Some may be thinking, “Yeah, but the whole point of being an entrepreneur is freedom and I can do things whenever I want.” Absolutely, being a professional does not mean you are a hard core professional in that you do not have fun. It is not about having this rigid 9-to-5 schedule. That’s not what I am talking about. I am talking about stepping into the possibility of treating your business and your life as though everything matters--like you are a professional.
If you’re just starting your business, some key places to look are:
Whenever you find yourself stuck, just put Google to work for you. Google has a great search engine that helps us discover lots of things. The idea that you want to see come to life or the challenge you have in your business, or that thing you want to create need not stump you. If yout Google search is not helping you find finding the information you’re looking for, then tap into your network or community. Be willing to let go of the fear of admitting that you don’t know it all already. Reach out to friends, family and colleagues and say, “I don’t know how to do this. Do you have any resources for me?”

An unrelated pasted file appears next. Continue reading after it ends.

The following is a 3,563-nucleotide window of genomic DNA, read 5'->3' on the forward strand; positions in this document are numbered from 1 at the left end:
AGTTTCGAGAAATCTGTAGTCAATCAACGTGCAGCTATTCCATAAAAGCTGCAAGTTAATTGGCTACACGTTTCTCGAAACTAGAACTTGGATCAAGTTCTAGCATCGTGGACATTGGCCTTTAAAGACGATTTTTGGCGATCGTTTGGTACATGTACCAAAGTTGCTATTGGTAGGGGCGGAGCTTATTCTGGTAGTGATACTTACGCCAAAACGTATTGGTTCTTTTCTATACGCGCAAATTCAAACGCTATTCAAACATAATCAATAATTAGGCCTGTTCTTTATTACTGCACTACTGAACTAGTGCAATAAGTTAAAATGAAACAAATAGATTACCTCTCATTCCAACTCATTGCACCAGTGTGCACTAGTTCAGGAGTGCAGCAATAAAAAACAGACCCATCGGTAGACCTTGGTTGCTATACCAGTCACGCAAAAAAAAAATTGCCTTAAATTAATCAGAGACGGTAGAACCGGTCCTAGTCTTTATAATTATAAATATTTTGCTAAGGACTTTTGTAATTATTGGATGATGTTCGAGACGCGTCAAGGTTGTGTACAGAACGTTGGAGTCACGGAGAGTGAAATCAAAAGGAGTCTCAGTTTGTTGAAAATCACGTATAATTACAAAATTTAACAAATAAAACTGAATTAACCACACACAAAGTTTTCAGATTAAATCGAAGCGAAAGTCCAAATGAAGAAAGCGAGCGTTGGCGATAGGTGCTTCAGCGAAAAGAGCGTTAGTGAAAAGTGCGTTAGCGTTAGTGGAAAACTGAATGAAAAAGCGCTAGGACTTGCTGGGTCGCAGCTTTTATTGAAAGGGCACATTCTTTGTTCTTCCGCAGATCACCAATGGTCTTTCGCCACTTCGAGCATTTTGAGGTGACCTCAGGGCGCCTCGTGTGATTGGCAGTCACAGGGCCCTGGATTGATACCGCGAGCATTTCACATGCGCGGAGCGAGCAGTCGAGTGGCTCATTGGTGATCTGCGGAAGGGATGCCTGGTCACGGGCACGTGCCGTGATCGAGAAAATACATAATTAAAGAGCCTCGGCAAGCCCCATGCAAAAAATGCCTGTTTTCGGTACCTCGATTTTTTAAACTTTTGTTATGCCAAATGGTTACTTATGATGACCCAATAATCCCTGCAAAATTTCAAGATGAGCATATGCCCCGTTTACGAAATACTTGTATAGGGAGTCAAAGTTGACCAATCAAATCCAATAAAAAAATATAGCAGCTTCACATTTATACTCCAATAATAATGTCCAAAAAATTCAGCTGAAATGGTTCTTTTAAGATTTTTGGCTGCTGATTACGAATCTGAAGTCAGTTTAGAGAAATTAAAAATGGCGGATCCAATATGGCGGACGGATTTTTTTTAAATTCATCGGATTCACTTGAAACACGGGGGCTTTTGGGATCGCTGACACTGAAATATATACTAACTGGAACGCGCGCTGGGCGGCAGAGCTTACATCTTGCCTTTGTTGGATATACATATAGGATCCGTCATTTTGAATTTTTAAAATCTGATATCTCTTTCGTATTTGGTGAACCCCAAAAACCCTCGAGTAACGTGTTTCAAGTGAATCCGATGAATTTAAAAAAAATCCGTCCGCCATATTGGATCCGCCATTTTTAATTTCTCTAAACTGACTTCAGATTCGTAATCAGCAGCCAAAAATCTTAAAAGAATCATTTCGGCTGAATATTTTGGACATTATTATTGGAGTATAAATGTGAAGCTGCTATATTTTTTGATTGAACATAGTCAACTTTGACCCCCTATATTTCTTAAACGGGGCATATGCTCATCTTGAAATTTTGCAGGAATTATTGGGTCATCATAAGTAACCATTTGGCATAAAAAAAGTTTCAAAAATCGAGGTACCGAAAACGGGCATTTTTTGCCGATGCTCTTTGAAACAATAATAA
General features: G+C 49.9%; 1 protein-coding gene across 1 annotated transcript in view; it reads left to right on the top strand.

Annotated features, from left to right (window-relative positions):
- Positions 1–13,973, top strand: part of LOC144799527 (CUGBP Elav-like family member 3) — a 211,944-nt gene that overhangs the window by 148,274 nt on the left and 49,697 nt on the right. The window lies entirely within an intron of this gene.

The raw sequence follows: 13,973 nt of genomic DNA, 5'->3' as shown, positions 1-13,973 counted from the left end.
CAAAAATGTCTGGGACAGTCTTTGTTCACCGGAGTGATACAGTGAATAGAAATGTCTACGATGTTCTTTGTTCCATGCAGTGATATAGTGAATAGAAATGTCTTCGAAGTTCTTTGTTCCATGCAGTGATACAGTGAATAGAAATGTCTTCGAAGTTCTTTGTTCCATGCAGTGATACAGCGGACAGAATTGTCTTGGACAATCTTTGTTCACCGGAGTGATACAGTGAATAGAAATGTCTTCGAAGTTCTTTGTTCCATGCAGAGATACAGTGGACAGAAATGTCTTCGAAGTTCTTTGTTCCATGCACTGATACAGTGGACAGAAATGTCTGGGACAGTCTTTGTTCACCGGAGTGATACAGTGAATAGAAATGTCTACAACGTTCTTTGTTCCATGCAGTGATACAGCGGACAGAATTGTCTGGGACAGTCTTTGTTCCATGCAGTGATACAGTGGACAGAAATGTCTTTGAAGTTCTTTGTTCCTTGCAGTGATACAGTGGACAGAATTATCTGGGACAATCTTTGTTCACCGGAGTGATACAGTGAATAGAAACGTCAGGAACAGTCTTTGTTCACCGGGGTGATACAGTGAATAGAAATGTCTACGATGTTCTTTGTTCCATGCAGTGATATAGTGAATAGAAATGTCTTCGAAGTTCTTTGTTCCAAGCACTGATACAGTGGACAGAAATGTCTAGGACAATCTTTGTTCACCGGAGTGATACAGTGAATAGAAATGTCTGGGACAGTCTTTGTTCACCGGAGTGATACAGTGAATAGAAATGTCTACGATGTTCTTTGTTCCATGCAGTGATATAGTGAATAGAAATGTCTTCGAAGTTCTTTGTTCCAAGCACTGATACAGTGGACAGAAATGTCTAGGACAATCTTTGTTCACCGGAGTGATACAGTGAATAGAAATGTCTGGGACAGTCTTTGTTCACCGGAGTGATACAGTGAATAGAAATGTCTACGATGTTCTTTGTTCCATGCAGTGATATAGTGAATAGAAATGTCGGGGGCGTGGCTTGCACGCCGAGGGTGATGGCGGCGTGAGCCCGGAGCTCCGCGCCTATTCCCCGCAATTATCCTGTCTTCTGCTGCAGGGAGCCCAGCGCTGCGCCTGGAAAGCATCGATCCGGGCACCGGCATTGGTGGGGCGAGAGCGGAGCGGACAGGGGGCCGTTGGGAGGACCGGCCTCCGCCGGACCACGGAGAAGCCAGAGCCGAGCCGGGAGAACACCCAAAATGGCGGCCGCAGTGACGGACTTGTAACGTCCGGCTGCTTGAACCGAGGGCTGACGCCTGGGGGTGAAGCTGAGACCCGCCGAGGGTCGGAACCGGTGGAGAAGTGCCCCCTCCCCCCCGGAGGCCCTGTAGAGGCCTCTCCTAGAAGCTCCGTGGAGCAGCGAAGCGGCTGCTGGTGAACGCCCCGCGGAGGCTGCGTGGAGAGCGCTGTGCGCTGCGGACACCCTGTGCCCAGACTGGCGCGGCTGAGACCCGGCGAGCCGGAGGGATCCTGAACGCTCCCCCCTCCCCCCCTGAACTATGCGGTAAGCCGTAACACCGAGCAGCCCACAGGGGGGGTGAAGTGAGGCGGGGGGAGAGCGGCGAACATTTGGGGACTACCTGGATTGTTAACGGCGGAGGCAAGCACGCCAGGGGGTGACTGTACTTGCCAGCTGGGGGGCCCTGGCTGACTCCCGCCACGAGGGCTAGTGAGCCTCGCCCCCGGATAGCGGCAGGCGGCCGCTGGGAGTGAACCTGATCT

Have you heard of the six degrees of separation? You will discover it is real once you start reaching out for support. Have you read Richard Branson’s amazing book, "Richard Branson Business Stripped Bare"? He writes, “Success in life never comes from inaction.” As long as you get moving, the universe bends to support you.
Why is this a mindset shift? Because when it comes to being an entrepreneur--when it comes to stepping into your greatness and taking your creative dreams out into the world--NOW is the time to do it. So many of us get caught up thinking, “Ah, you know what? I want to do that but I’ll do that next year” or “I’ll do it next month” or “When I have more time…” It is wonderfully freeing because, when you get that, you actually start behaving in a way that supports everything you are up.
Well, guess what? From the moment that you ARE born, you’re already dying. We just don’t know when. When you really get that, when you really understand that everyday that you live, you’re closer to dying, you start operating in your world just a little differently. You start treating things such as people and projects that you are passionate about with a bit more urgency.